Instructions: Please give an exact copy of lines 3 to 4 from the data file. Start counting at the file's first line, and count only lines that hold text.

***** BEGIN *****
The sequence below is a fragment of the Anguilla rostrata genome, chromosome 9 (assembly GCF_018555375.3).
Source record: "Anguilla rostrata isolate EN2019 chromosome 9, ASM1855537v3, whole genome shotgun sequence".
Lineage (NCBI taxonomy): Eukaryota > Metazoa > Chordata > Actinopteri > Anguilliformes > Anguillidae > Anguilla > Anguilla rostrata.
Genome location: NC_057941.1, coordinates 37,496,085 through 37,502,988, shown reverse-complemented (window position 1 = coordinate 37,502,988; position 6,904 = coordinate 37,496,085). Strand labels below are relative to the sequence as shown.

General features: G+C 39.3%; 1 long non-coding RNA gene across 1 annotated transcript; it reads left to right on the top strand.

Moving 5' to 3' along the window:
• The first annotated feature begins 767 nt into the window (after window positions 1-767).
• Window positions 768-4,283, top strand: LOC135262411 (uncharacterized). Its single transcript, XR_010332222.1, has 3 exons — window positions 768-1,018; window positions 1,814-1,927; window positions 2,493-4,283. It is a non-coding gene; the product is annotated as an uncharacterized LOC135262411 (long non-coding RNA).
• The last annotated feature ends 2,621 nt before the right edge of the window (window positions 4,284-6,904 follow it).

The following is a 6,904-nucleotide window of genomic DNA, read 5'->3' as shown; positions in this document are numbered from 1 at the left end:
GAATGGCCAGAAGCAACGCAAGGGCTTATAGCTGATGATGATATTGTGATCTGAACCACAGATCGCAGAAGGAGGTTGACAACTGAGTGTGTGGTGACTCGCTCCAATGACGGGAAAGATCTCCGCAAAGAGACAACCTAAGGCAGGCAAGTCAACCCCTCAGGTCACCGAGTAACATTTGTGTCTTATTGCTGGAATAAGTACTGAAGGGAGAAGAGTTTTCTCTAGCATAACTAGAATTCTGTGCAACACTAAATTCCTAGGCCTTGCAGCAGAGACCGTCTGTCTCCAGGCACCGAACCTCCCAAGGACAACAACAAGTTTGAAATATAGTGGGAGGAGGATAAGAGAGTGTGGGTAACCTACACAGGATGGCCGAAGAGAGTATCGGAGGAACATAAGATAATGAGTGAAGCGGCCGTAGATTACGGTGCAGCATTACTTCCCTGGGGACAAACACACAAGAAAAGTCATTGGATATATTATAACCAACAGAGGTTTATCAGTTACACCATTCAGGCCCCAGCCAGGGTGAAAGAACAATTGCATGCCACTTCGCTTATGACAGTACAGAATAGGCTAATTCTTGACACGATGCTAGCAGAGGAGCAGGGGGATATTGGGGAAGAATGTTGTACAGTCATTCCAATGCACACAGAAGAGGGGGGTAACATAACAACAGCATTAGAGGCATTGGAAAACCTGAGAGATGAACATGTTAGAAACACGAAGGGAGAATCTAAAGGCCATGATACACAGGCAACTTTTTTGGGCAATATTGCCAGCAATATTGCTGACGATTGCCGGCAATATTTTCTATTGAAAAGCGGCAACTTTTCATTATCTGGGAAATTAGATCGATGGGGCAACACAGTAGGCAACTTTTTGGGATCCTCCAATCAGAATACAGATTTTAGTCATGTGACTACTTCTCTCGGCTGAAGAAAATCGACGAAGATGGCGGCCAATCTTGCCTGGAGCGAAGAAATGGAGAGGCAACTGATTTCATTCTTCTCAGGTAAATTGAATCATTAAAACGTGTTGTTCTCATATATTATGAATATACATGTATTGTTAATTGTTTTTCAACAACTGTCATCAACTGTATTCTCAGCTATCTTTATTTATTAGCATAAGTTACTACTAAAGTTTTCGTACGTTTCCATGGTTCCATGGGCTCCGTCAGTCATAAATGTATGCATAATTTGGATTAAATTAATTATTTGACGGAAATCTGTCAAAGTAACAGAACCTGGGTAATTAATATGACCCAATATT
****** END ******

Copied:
Lineage (NCBI taxonomy): Eukaryota > Metazoa > Chordata > Actinopteri > Anguilliformes > Anguillidae > Anguilla > Anguilla rostrata.
Genome location: NC_057941.1, coordinates 37,496,085 through 37,502,988, shown reverse-complemented (window position 1 = coordinate 37,502,988; position 6,904 = coordinate 37,496,085). Strand labels below are relative to the sequence as shown.